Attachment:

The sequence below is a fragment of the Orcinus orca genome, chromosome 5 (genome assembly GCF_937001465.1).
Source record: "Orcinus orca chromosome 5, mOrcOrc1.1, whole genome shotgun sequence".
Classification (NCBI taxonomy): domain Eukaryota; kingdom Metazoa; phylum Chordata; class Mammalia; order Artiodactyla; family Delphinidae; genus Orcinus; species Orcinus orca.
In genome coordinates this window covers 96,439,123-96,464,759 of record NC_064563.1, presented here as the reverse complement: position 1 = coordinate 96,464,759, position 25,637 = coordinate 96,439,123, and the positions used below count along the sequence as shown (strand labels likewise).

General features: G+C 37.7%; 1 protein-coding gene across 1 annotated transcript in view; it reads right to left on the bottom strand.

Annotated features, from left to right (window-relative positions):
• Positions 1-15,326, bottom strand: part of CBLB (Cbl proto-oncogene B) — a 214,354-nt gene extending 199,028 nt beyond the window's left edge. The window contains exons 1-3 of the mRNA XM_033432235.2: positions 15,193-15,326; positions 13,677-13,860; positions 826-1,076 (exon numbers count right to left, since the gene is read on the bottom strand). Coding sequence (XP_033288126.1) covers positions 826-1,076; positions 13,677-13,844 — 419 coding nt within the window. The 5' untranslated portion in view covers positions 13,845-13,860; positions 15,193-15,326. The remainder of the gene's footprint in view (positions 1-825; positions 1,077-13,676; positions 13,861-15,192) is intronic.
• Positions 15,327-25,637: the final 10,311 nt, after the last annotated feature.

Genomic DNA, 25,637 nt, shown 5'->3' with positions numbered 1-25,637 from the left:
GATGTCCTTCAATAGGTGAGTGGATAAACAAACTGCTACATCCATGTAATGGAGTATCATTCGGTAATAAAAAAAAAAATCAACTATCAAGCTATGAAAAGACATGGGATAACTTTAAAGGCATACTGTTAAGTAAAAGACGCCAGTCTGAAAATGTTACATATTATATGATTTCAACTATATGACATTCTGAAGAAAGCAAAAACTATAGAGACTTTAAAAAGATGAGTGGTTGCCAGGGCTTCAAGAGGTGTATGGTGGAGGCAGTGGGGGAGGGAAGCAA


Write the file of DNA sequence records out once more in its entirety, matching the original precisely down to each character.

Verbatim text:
The sequence below is a fragment of the Orcinus orca genome, chromosome 5 (genome assembly GCF_937001465.1).
Source record: "Orcinus orca chromosome 5, mOrcOrc1.1, whole genome shotgun sequence".
Classification (NCBI taxonomy): domain Eukaryota; kingdom Metazoa; phylum Chordata; class Mammalia; order Artiodactyla; family Delphinidae; genus Orcinus; species Orcinus orca.
In genome coordinates this window covers 96,439,123-96,464,759 of record NC_064563.1, presented here as the reverse complement: position 1 = coordinate 96,464,759, position 25,637 = coordinate 96,439,123, and the positions used below count along the sequence as shown (strand labels likewise).

General features: G+C 37.7%; 1 protein-coding gene across 1 annotated transcript in view; it reads right to left on the bottom strand.

Annotated features, from left to right (window-relative positions):
• Positions 1-15,326, bottom strand: part of CBLB (Cbl proto-oncogene B) — a 214,354-nt gene extending 199,028 nt beyond the window's left edge. The window contains exons 1-3 of the mRNA XM_033432235.2: positions 15,193-15,326; positions 13,677-13,860; positions 826-1,076 (exon numbers count right to left, since the gene is read on the bottom strand). Coding sequence (XP_033288126.1) covers positions 826-1,076; positions 13,677-13,844 — 419 coding nt within the window. The 5' untranslated portion in view covers positions 13,845-13,860; positions 15,193-15,326. The remainder of the gene's footprint in view (positions 1-825; positions 1,077-13,676; positions 13,861-15,192) is intronic.
• Positions 15,327-25,637: the final 10,311 nt, after the last annotated feature.

Genomic DNA, 25,637 nt, shown 5'->3' with positions numbered 1-25,637 from the left:
GATGTCCTTCAATAGGTGAGTGGATAAACAAACTGCTACATCCATGTAATGGAGTATCATTCGGTAATAAAAAAAAAAATCAACTATCAAGCTATGAAAAGACATGGGATAACTTTAAAGGCATACTGTTAAGTAAAAGACGCCAGTCTGAAAATGTTACATATTATATGATTTCAACTATATGACATTCTGAAGAAAGCAAAAACTATAGAGACTTTAAAAAGATGAGTGGTTGCCAGGGCTTCAAGAGGTGTATGGTGGAGGCAGTGGGGGAGGGAAGCAA